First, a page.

Date of Award

Fall 2016

Document Type

Dissertation

Degree Name

Doctor of Philosophy (PhD)

Department

Educ Foundations & Leadership

Committee Director

Dana Burnett

Committee Member

Melva Grant

Committee Member

Ellen Neufeldt

Abstract

The purpose of this study was to investigate the significant factors influencing STEM major selection by African American females. A quantitative research design with a qualitative component was employed. Ex post facto survey research was conducted utilizing an online questionnaire to collect data from participants. African American undergraduate females that had declared a major in STEM comprised the target population for the study. As a basis for comparison, a second data collection ensued. All non-African American undergraduate females majoring in STEM also received the survey instrument to determine if there was a significant difference between factors that influence STEM major selection between the two groups.

The Social Cognitive Career Choice Model comprised the conceptual framework for this study. Frequencies and percentages illustrated the demographic characteristics of the sample, as well as the average influence levels of each of the items without regard for level of significance. The researcher conducted an independent samples t-test to compare the mean scores for undergraduate African American females majoring in STEM and non-African American females majoring in STEM on each influential factor on the survey instrument. The researcher coded responses to open-ended questions to generate themes and descriptions.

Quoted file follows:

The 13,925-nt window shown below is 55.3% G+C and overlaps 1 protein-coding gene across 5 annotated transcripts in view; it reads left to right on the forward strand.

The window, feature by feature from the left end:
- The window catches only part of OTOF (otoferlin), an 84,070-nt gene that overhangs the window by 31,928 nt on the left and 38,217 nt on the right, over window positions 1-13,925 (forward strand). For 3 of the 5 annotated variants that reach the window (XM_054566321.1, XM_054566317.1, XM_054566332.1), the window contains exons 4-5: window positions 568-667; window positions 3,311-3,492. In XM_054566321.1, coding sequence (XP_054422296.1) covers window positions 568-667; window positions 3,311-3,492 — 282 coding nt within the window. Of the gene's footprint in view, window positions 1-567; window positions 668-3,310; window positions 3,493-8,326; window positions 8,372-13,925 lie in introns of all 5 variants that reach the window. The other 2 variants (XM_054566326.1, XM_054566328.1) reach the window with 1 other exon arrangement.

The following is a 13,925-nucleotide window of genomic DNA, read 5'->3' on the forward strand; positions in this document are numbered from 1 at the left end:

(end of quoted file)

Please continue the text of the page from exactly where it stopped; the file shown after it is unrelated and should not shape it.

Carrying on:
The data showed that African American female respondents were very influenced by the following items: specific interest in the subject, type of work, availability of career opportunities after graduation, parent/guardian, precollege coursework in science, and introductory college courses. In addition, the majority of respondents were very influenced by each of the confidence factors. African American females were overwhelmingly not influenced by aptitude tests. African American females were more influenced than their non-African American female counterparts for the following factors: reputation of the university, college or department, high level of compensation in fields, religious leaders, precollege coursework in mathematics, confidence in mathematics ability, confidence in ability to be successful in mathematics in college, confidence in science ability, and confidence in ability to be successful in science in college. Non-African American females were more influenced than African American females by the precollege coursework in technology and the precollege STEM experience factors. Four themes emerged regarding the items that most influenced success in STEM for African American females: high level of compensation in the field, parents/legal guardians and family members, specific interest in the subject, and confidence in science and math ability. One theme emerged regarding the items that least influenced success in STEM majors for African American females: personal interactions with individuals excluding family members.

ISBN

9781369522730

ORCID

0000-0003-4672-199X

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